• Product came timely and was great!
    • I bought for my son who saw the play he read the book in one shot and loved it!
    • I actually discovered this musical when I saw the book listed on NetGalley. I know, that’s weird and backward, and I have to stop living in a cave (a cave filled with books?), but that’s how it happened. I saw a YA book based on the “hit Broadway musical” and thought, I need to check this out. So, I headed over to Amazon for a quick listen—and instantly fell in love with the music.So, I went into this book loving the musical and knowing the basic storyline (since I read a synopsis to fill in the gaps between songs). I wasn’t sure how the book would hold up, but I have to say it did pretty darn well. I love the addition of Carter’s perspective, especially. We finally get to see his side of the story and not just the picture that’s painted for us by others. And, of course, we get a deeper look into Evan’s perspective as well. This is the type of character who I might be tempted to really dislike—he does a myriad of horrible, unlikable things—but being inside his head, I found myself feeling sympathy instead of distaste. I love that his actions are never condoned—the overall message of the book is not that what he did (lying to the family of a kid who committed suicide) is alright—but we see why he felt trapped in the moment and then couldn’t quite dig himself out. He makes a LOT of bad decisions along the way, but I knew that going in, which probably helped. I will say that the book lacked some of the emotional impact of the musical (you just can’t replicate that heightened emotion that you get in song), and I missed the true connection to the moms that I get with the musical (since I’m a mom, I can completely relate to that feeling that you’re doing everything wrong and you have no idea how to make life better for your kids). Still, I was overall really pleased with this version of the story, and I highly recommend it to teens, who so often feel alone.***Disclosure: I received this book from the publisher via NetGalley in exchange for an honest review (and then ended up buying my own copy). No other compensation was given and all opinions are my own.***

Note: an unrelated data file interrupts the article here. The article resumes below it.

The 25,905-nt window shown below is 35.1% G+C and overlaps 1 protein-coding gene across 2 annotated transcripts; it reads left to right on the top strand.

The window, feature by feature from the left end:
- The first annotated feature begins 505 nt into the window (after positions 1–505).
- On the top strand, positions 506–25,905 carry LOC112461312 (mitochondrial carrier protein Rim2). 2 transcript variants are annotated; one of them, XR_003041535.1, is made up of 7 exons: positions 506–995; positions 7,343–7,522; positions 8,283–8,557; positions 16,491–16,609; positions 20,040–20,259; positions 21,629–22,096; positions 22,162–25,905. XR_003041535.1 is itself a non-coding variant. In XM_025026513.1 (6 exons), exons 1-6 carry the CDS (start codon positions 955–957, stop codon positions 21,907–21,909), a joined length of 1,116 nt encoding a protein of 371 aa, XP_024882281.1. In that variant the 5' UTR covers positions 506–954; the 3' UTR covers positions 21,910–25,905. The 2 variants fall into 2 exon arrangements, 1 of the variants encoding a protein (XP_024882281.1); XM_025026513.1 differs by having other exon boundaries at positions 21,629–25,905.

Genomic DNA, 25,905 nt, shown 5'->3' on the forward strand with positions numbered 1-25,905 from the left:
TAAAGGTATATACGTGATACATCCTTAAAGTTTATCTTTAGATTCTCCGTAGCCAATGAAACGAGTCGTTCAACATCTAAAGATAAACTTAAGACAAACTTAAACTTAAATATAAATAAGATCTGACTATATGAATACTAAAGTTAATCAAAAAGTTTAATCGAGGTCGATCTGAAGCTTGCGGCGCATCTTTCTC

• I don't know what I can say about this - I am in absolute love with the novel. I have not seen the play, and only listened to the soundtrack after reading the book (I didn't want any spoilers). For those saying that they could not get hooked and had to actually close the book - I'm really not sure if you're reading it properly. The book goes into such great depths to personalize each of the characters that you feel like you're transported into the book and you're a classmate with Evan, or at times, actually him. Feeling what he's feeling, going with the emotions (the good, the bad, and the ugly).The book takes you on a journey that revolves around a lie (yes, a big one), and continues to build up until it reaches its breaking point. I had been waiting for what I dubbed "the drop" from when the lie was first spewed. And I kept reading with interest with where the story was going to go next...was it going to be found? Towards the end of the novel, that's where I let loose of all my emotions while reading...I released all of my emotions the same time Evan did. I wiped away tears from my eyes as I tried to read the last few chapters and as it all came to an end.What I will say is to make sure you read the "Epilogue" as well. There are a lot of loose ends that are tied that there helps put each of the character's - Evan, Jared, Zoe, the Murphys, etc. - stories to a complete close.If I could rate this more than five stars, I would. I would, without a shadow of a doubt, definitely recommend this to anyone that has been struggling or has struggled with mental health, feeling connected with anyone, or that just wants to read an amazing story for the fall (or any time of year).Don't trust in the negative reviews.